The CelloFuel Portable Biomass Refinery is made from multiple CelloFuel modules, each made of a vertical HDPE pipe, either solid HDPE pipes or corrugated HDPE pipes. There are a variety of options for loading the HDPE pipes - screw conveyers, conveyer belts, front-loaders, vacuum conveying, etc.

The top and bottom of the HDPE pipe are joined with steel plates coated with fusion bonded epoxy, sufficiently thick to withstand a vacuum inside the tube. The top cap circulates water for removing heat during fermentation and for a distillation dephlegmator. The top and bottom caps are joined to the HDPE pipe with a gasket. The top cap can be lifted off the HDPE pipe for biomass loading. The bottom cap normally holds the weight of the HDPE pipe when full, and can be lowered with a jack, turning it into a chute which conveys the residual biomass out of the HDPE pipe. An induction heater or steam heater is used to apply heat to the bottom cap. HDPE and fusion bonded epoxy are all resistant to corrosion by oxalic acid.

Multiple HDPE pipes are mounted in rows so that they can be loaded and unloaded efficiently. The loading time is 5 to 30 minutes, depending on whether the biomass is being size-reduced while loading. The unloading time is 5 minutes and the processing time is 3 to 4 days, so the time spent loading and unloading is a small fraction of the total time.

Safety and Environment

When using steam or 95 C water, one should be careful of a failure that leads to pressure build-up in the HDPE pipe leading to an explosion. The top cap is fairly heavy (50 kg) and is held onto the top of the HDPE pipe with gravity and/or vacuum. If there's an unexpected steam pressure build-up, the top cap raises up and releases steam. When using the HDPE pipe under vacuum, a failure simply leads to implosion, which is quite safe (and unlikely).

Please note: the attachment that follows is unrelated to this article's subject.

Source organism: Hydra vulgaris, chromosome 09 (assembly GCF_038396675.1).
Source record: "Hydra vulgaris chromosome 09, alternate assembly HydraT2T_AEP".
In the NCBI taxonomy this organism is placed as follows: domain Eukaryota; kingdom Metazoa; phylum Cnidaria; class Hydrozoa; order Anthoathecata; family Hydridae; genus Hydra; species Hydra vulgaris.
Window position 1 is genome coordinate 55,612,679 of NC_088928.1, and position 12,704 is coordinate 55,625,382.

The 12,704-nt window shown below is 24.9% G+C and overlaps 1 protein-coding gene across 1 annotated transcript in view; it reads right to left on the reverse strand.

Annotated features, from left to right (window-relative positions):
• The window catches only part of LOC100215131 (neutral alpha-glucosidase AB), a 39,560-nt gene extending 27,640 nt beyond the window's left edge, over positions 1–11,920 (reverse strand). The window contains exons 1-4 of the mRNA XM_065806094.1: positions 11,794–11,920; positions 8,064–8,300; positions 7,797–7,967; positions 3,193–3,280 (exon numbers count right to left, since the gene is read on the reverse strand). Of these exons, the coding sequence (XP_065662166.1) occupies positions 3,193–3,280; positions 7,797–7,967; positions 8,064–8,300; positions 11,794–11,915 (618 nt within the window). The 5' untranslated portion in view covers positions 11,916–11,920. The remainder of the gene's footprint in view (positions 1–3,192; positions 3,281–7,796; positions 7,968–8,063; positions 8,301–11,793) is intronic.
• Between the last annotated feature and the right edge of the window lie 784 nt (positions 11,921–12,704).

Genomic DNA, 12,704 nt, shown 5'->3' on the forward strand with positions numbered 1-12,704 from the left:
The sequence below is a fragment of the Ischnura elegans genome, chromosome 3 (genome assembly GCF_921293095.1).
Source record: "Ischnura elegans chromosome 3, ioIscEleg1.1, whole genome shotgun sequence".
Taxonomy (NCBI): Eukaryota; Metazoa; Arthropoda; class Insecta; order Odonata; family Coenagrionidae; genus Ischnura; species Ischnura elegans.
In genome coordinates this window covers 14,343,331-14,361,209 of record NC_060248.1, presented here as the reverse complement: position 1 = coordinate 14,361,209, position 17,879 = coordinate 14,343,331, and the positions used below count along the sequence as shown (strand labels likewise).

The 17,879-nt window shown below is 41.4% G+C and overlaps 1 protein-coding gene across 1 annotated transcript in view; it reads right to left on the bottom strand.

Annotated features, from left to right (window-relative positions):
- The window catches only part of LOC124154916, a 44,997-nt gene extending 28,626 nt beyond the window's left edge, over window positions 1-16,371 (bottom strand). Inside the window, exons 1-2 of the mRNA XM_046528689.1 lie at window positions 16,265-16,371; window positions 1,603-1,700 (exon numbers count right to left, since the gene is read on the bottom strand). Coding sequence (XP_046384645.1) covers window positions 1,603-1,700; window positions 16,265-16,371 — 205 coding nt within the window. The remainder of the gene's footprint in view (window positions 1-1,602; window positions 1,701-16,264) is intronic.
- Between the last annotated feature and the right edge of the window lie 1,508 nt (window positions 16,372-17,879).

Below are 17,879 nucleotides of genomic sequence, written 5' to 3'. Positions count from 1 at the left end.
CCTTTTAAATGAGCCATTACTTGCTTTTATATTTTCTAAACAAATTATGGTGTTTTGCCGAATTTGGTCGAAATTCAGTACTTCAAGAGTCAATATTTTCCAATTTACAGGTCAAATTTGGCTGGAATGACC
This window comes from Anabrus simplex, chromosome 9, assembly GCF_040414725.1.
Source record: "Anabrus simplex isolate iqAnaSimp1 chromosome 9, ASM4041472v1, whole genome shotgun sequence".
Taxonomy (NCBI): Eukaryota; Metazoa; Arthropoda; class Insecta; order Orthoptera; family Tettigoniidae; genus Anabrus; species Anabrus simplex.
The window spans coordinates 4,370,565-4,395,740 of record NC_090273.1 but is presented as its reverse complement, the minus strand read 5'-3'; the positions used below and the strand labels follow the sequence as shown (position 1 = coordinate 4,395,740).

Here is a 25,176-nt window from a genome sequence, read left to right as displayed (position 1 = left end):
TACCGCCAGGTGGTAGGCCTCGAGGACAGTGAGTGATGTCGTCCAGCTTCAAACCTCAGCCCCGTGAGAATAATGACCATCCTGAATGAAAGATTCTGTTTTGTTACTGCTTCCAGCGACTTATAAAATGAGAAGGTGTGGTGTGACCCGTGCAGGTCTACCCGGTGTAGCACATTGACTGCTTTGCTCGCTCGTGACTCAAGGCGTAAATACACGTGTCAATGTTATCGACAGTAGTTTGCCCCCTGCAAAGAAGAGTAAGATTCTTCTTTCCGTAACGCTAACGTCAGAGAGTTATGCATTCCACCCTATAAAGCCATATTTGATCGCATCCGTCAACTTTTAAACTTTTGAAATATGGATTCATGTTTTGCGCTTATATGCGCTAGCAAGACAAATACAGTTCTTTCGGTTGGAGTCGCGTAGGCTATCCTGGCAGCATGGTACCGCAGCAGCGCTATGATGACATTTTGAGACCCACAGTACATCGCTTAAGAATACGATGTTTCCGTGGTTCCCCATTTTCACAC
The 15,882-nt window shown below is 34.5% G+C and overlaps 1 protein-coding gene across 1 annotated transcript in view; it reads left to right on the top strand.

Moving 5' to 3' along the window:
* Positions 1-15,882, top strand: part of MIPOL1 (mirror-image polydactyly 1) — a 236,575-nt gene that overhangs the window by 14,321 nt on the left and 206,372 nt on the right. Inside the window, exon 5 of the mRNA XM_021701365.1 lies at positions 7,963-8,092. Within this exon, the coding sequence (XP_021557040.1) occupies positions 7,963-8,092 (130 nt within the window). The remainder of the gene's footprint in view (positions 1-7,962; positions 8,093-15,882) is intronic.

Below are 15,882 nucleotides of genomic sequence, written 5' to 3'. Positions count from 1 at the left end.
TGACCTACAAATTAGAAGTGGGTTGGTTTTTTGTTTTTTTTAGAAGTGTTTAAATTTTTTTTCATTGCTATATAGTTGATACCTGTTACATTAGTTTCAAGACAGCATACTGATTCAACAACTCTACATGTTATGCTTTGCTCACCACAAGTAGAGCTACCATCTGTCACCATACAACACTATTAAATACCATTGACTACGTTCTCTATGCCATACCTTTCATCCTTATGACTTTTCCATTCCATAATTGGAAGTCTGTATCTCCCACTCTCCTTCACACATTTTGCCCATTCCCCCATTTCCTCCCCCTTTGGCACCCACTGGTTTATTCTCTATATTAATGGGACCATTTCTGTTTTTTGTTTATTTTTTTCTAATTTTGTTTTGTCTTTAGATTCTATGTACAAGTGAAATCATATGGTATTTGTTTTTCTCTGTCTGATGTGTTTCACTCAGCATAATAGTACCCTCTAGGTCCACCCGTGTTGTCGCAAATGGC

When performing dilute oxalic acid hydrolysis with 0.110 M oxalic acid the pH is 1.2. A leak of this oxalic acid solution can easily be neutralized with a dilute solution of calcium hydroxide and the resulting calcium oxalate is biodegradable. Calcium hydroxide is also very safe to handle.

Burning biomass that has been infused with oxalic acid and calcium hydroxide is environmentally friendly, since this only releases CO2 and water vapor to the atmosphere.

Maintenance

The top cap can be winched to the ground for maintenance. The various connections to the HDPE pipe are easily accessible.

If a vandal shoots bullets into an HDPE pipe, the bullet holes are often self-sealing. In the event of a very determined vandal, the worst case is that a hole in the HDPE wall causes a leak or loss of vacuum. This can easily be repaired in the field by plastic welding.

Reduces scale-up risk

A CelloFuel module is a single vertical HDPE pipe held up by a scaffold. Scaling up to larger scales involves simply replicating the HDPE pipes and scaffolding in arrays.

Portability

Mounting and dismounting the HDPE pipe and top cap is done with a winch at the top of scaffolding. The HDPE pipes, winches and scaffolding are transported in standard 20 ft. shipping containers. An air-cooled ethanol condenser, vacuum pump, IBC containers for chemicals, and an IBC container for ethanol are located in a 20 ft. shipping container.

Project Status (November 10, 2018)

We are doing lab-scale tests of dilute oxalic acid hydrolysis with this test apparatus:

CelloFuel Lab-Scale Apparatus

The pilot-scale HDPE pipes have been received. The HDPE pipes have been tested for vacuum with steel plate end-caps. A prototype of emptying the HDPE pipe has been built.

We're building a prototype of the pilot-scale reactor which is scalable to HDPE pipes up to 1 m in diameter and 6 m high. The bottom cap, induction heater, and top cap have been integrated, sealed with 4 mm SBR gaskets and tested under vacuum. The caps held a vacuum for 48 hours, and we learned that we need a more powerful vacuum pump to seal without needing pressure on the top cap. A liquid ring vacuum pump is on order. We applied 1800 W of heat with the induction heater, and found the heat loss was as predicted. We're looking into the best type of insulation needed (probably closed cell rubber foam).

We're also building a prototype of a pilot-scale reactor which uses corrugated twin-wall HDPE pipes. The HDPE pipe has been received and we're testing joining the bottom cap and top cap with this pipe.

Patent Status

There are four families of CelloFuel patents that have been granted in the US and around the world, including the EU, Canada, Russia, China and Brazil. We are now licensing these technologies and providing engineering consulting for profitable implementation of these technologies.